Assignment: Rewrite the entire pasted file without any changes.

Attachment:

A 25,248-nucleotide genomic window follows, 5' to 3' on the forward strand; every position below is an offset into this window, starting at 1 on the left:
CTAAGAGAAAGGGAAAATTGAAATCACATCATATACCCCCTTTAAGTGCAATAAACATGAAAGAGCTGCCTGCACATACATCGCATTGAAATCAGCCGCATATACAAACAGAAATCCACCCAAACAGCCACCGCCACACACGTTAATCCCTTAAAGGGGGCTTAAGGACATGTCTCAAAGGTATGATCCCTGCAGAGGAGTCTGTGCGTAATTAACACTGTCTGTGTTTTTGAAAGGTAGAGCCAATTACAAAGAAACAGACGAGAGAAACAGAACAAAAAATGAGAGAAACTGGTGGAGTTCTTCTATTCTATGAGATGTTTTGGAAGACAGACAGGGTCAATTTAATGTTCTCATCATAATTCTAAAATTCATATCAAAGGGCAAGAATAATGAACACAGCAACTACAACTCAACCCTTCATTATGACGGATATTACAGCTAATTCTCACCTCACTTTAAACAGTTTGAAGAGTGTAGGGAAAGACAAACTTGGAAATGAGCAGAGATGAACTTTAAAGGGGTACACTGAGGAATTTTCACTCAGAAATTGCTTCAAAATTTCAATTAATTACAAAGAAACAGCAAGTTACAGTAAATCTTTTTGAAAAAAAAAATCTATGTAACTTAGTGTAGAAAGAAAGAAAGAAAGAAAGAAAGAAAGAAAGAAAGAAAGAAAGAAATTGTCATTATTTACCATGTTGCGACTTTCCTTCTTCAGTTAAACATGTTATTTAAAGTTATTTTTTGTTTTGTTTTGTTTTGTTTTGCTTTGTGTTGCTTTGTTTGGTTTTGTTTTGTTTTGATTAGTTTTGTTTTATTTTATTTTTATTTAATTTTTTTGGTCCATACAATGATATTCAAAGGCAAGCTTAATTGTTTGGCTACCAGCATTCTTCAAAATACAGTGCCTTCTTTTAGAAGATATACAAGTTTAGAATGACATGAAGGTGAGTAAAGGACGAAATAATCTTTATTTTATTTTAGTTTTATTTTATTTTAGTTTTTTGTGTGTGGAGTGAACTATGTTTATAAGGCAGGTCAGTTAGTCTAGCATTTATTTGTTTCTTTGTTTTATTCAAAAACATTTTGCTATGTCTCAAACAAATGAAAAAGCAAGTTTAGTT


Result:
A 25,248-nucleotide genomic window follows, 5' to 3' on the forward strand; every position below is an offset into this window, starting at 1 on the left:
CTAAGAGAAAGGGAAAATTGAAATCACATCATATACCCCCTTTAAGTGCAATAAACATGAAAGAGCTGCCTGCACATACATCGCATTGAAATCAGCCGCATATACAAACAGAAATCCACCCAAACAGCCACCGCCACACACGTTAATCCCTTAAAGGGGGCTTAAGGACATGTCTCAAAGGTATGATCCCTGCAGAGGAGTCTGTGCGTAATTAACACTGTCTGTGTTTTTGAAAGGTAGAGCCAATTACAAAGAAACAGACGAGAGAAACAGAACAAAAAATGAGAGAAACTGGTGGAGTTCTTCTATTCTATGAGATGTTTTGGAAGACAGACAGGGTCAATTTAATGTTCTCATCATAATTCTAAAATTCATATCAAAGGGCAAGAATAATGAACACAGCAACTACAACTCAACCCTTCATTATGACGGATATTACAGCTAATTCTCACCTCACTTTAAACAGTTTGAAGAGTGTAGGGAAAGACAAACTTGGAAATGAGCAGAGATGAACTTTAAAGGGGTACACTGAGGAATTTTCACTCAGAAATTGCTTCAAAATTTCAATTAATTACAAAGAAACAGCAAGTTACAGTAAATCTTTTTGAAAAAAAAAATCTATGTAACTTAGTGTAGAAAGAAAGAAAGAAAGAAAGAAAGAAAGAAAGAAAGAAAGAAAGAAATTGTCATTATTTACCATGTTGCGACTTTCCTTCTTCAGTTAAACATGTTATTTAAAGTTATTTTTTGTTTTGTTTTGTTTTGTTTTGCTTTGTGTTGCTTTGTTTGGTTTTGTTTTGTTTTGATTAGTTTTGTTTTATTTTATTTTTATTTAATTTTTTTGGTCCATACAATGATATTCAAAGGCAAGCTTAATTGTTTGGCTACCAGCATTCTTCAAAATACAGTGCCTTCTTTTAGAAGATATACAAGTTTAGAATGACATGAAGGTGAGTAAAGGACGAAATAATCTTTATTTTATTTTAGTTTTATTTTATTTTAGTTTTTTGTGTGTGGAGTGAACTATGTTTATAAGGCAGGTCAGTTAGTCTAGCATTTATTTGTTTCTTTGTTTTATTCAAAAACATTTTGCTATGTCTCAAACAAATGAAAAAGCAAGTTTAGTT